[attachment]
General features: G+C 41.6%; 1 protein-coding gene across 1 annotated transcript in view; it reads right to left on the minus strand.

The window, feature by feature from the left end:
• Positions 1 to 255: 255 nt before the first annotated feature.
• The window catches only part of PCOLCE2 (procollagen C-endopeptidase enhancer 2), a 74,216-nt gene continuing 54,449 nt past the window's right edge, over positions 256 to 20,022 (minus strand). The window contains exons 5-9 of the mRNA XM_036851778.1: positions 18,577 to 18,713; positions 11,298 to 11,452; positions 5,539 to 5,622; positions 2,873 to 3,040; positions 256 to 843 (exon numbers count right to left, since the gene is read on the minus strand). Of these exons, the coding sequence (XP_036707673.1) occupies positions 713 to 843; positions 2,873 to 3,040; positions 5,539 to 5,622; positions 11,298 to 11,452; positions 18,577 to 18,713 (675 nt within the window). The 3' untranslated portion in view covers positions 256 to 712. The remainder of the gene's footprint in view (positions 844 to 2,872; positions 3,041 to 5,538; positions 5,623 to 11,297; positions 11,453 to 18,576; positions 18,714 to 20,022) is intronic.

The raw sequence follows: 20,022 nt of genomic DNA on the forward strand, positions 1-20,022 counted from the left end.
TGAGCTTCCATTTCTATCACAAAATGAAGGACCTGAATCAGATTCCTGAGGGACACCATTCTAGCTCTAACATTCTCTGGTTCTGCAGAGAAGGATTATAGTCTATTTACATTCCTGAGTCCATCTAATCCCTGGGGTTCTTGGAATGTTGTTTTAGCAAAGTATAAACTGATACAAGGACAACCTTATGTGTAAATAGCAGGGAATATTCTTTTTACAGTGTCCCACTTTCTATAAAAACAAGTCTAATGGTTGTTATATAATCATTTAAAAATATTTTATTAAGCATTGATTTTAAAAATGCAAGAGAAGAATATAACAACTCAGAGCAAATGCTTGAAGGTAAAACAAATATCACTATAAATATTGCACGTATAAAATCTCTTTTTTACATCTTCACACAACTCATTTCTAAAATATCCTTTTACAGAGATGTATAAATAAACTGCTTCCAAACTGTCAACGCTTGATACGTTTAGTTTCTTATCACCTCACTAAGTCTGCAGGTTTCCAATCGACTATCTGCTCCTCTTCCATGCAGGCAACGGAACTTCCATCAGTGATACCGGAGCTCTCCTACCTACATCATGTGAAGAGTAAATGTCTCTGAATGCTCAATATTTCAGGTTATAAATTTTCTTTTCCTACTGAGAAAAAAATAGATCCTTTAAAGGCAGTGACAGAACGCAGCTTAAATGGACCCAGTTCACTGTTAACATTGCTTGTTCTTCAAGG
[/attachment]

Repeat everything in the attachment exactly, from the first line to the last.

General features: G+C 41.6%; 1 protein-coding gene across 1 annotated transcript in view; it reads right to left on the minus strand.

The window, feature by feature from the left end:
• Positions 1 to 255: 255 nt before the first annotated feature.
• The window catches only part of PCOLCE2 (procollagen C-endopeptidase enhancer 2), a 74,216-nt gene continuing 54,449 nt past the window's right edge, over positions 256 to 20,022 (minus strand). The window contains exons 5-9 of the mRNA XM_036851778.1: positions 18,577 to 18,713; positions 11,298 to 11,452; positions 5,539 to 5,622; positions 2,873 to 3,040; positions 256 to 843 (exon numbers count right to left, since the gene is read on the minus strand). Of these exons, the coding sequence (XP_036707673.1) occupies positions 713 to 843; positions 2,873 to 3,040; positions 5,539 to 5,622; positions 11,298 to 11,452; positions 18,577 to 18,713 (675 nt within the window). The 3' untranslated portion in view covers positions 256 to 712. The remainder of the gene's footprint in view (positions 844 to 2,872; positions 3,041 to 5,538; positions 5,623 to 11,297; positions 11,453 to 18,576; positions 18,714 to 20,022) is intronic.

The raw sequence follows: 20,022 nt of genomic DNA on the forward strand, positions 1-20,022 counted from the left end.
TGAGCTTCCATTTCTATCACAAAATGAAGGACCTGAATCAGATTCCTGAGGGACACCATTCTAGCTCTAACATTCTCTGGTTCTGCAGAGAAGGATTATAGTCTATTTACATTCCTGAGTCCATCTAATCCCTGGGGTTCTTGGAATGTTGTTTTAGCAAAGTATAAACTGATACAAGGACAACCTTATGTGTAAATAGCAGGGAATATTCTTTTTACAGTGTCCCACTTTCTATAAAAACAAGTCTAATGGTTGTTATATAATCATTTAAAAATATTTTATTAAGCATTGATTTTAAAAATGCAAGAGAAGAATATAACAACTCAGAGCAAATGCTTGAAGGTAAAACAAATATCACTATAAATATTGCACGTATAAAATCTCTTTTTTACATCTTCACACAACTCATTTCTAAAATATCCTTTTACAGAGATGTATAAATAAACTGCTTCCAAACTGTCAACGCTTGATACGTTTAGTTTCTTATCACCTCACTAAGTCTGCAGGTTTCCAATCGACTATCTGCTCCTCTTCCATGCAGGCAACGGAACTTCCATCAGTGATACCGGAGCTCTCCTACCTACATCATGTGAAGAGTAAATGTCTCTGAATGCTCAATATTTCAGGTTATAAATTTTCTTTTCCTACTGAGAAAAAAATAGATCCTTTAAAGGCAGTGACAGAACGCAGCTTAAATGGACCCAGTTCACTGTTAACATTGCTTGTTCTTCAAGG